Jon Williams and Chi Fai Wan
The Ross River Dam was first commissioned in 1974 and raised in 1976. The 8200 m long embankment was not fitted with chimney filters and has suffered extensive desiccation cracking since it was raised. A significant component of the dam upgrade is the retrofitting of filter zones to ensure the embankment meets current dam safety guidelines.This paper describes the process of investigation of the existing desiccation cracks and the use of Hole Erosion Tests (HET) and No Erosion Filter (NEF) tests to validate the design of the retrofitted filter.
A significant challenge in the design is to provide a cost effective solution given the 7500 m length of embankment requiring treatment. Assessment of flow rates within cracks and expected piping erosion along the cracks was used to assess the required drainage capacity. This assessment of expected flow capacity allowed the deletion of the coarse filter inthe design reducing the filter requirement from a triple filter to a single fine filter. Results of this assessment were incorporated into the Risk Assessment based design validation process
Ian Cordery, Peter S. Cloke
Scientists advocate more hydrological monitoring but in most regions publicly funded monitoring is in
steady decline. The lack of measured data at dam sites means there are many designs for new dams and remedial work that are insufficiently supported by factual information. Unfortunately data –free modelling exercises will usually produce favourable results – favourable to the modeller’s purposes, but not necessarily favourable to the determination of physical reality or truth. In these days of the popularity of modelling it is common to find decisions being made based on model studies for which little or no local data were available for model calibration or verification. How can the ‘large dam’ fraternity encourage (ensure) more data use? Causes of lack of data are many. For example governments fund data collection but others need the data, and data collection is a long-term activity that produces few benefits in the short term. Some years ago it was shown that hydrological data collection and archiving provided benefits to the community of at least nine times the costs of the data.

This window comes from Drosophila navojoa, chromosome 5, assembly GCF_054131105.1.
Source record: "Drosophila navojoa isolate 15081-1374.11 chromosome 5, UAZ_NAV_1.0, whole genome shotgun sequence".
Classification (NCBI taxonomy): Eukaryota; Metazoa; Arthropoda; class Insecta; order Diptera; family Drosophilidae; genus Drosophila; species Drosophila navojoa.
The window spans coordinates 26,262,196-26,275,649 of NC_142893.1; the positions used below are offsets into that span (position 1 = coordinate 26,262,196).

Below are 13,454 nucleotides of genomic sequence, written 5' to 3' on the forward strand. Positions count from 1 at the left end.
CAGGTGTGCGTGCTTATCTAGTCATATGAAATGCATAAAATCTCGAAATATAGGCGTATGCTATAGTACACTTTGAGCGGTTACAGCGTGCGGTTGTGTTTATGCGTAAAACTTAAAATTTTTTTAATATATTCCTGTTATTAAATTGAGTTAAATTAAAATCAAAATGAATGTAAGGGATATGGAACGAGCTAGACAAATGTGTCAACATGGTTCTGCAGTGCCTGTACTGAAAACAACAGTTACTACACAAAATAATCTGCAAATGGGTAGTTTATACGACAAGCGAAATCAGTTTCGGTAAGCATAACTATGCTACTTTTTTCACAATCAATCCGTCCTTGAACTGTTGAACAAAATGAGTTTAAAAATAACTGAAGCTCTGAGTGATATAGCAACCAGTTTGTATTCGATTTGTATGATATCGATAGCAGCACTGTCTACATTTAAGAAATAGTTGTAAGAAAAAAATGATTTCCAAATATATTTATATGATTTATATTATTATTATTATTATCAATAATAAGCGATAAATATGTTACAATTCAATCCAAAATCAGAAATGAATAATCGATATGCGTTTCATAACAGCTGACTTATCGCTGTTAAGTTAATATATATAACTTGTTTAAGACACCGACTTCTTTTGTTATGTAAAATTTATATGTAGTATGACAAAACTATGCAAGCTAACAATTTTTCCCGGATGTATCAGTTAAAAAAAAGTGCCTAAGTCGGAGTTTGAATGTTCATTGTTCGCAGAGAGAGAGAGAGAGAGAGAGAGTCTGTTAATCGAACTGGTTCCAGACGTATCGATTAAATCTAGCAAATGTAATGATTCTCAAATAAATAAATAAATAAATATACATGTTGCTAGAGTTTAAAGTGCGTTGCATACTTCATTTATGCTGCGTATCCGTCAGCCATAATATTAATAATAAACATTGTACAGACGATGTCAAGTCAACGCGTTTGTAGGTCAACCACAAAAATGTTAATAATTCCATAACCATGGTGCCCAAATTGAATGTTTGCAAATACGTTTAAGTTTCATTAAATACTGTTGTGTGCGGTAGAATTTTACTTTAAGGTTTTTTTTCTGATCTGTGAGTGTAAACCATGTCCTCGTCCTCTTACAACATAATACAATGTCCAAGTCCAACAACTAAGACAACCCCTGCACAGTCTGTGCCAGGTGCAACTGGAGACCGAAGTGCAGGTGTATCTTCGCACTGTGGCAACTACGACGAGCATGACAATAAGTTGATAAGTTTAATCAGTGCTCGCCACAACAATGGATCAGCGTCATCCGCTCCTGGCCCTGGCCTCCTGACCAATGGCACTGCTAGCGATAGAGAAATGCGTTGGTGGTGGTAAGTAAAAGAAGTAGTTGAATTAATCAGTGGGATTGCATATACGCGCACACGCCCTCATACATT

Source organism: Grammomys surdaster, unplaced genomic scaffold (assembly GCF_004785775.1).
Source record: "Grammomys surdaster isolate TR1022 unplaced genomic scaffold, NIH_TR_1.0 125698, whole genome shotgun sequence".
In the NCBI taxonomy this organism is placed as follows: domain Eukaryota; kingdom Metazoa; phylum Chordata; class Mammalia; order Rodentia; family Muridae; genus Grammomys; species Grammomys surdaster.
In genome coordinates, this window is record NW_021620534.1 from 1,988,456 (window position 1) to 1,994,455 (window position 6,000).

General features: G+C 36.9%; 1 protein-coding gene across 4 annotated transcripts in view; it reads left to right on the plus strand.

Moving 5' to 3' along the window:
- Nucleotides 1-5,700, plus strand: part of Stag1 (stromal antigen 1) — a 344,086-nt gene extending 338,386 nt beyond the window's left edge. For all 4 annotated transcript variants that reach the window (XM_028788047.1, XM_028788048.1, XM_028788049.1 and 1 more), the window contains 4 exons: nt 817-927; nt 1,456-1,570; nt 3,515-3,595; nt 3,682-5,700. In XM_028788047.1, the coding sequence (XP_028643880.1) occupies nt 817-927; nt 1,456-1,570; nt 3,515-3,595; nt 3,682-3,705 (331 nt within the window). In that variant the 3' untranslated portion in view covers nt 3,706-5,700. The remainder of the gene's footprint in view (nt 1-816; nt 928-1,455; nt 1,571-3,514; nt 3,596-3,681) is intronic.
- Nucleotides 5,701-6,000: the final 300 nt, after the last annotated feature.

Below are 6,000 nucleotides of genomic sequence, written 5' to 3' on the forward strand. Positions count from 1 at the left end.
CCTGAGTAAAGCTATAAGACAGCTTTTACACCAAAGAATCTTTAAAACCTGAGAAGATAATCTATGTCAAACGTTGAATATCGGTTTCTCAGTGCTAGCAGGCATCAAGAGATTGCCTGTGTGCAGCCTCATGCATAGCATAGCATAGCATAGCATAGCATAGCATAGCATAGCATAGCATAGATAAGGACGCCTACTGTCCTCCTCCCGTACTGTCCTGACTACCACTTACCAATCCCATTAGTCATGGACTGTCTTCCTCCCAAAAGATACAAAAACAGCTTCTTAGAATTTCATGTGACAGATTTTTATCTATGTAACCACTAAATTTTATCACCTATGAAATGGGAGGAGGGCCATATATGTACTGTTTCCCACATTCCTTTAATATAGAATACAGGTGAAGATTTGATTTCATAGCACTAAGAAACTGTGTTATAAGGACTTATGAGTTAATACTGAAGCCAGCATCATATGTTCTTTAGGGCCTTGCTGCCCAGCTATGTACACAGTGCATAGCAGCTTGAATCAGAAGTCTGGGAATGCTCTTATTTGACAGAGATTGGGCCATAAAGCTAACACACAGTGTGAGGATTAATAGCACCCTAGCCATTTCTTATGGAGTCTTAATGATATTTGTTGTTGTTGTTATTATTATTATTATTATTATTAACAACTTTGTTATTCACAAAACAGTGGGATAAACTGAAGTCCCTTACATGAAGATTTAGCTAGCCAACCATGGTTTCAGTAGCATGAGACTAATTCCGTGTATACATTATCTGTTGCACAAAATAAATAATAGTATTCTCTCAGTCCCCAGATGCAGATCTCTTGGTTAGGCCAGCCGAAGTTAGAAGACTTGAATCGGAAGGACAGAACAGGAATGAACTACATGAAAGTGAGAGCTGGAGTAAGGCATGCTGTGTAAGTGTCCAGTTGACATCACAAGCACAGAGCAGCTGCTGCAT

The real costs of comprehensive data collection are not large but examples will be given of the huge
costs, mainly due to the need to allow for uncertainty, that result from unavailability of data. Those
who understand this problem need to explain it to their communities, politicians and CEOs in a clear,
unmistakably persuasive manner, and to demand an increase in data collection. If we do not, no one
Changes to the Regulatory and legal environment have resulted in an increased focus on the
importance of proficient management of dams. Operation and maintenance manuals are now a
Regulatory requirement in Tasmania for all but very low hazard dams and are also required to ensure that dams are managed efficiently and safely. To meet these requirements Hydro Tasmania has developed the ‘Smart’ operations and maintenance manual.
Hydro Tasmania has a large portfolio of dams and as a result requires a large number of operations and maintenance manuals. This would result in an overwhelming array of information that is subject to evolving change if the traditional approach to the manual was adopted. To overcome this burden, a controlled electronic manual was developed to enable:
• Critical operation and maintenance information to be collated with minimal effort;
• Electronic hyperlinks to key existing operation and maintenance documents, reference
materials, and portals into operational data bases; and
• A means of updating and controlling information that is subject to change.
This paper will discuss how Hydro Tasmania developed its user-friendly operation and maintenance manuals in an innovative, unique and controlled manner to ensure prudent management of dams and to comply with Regulatory change.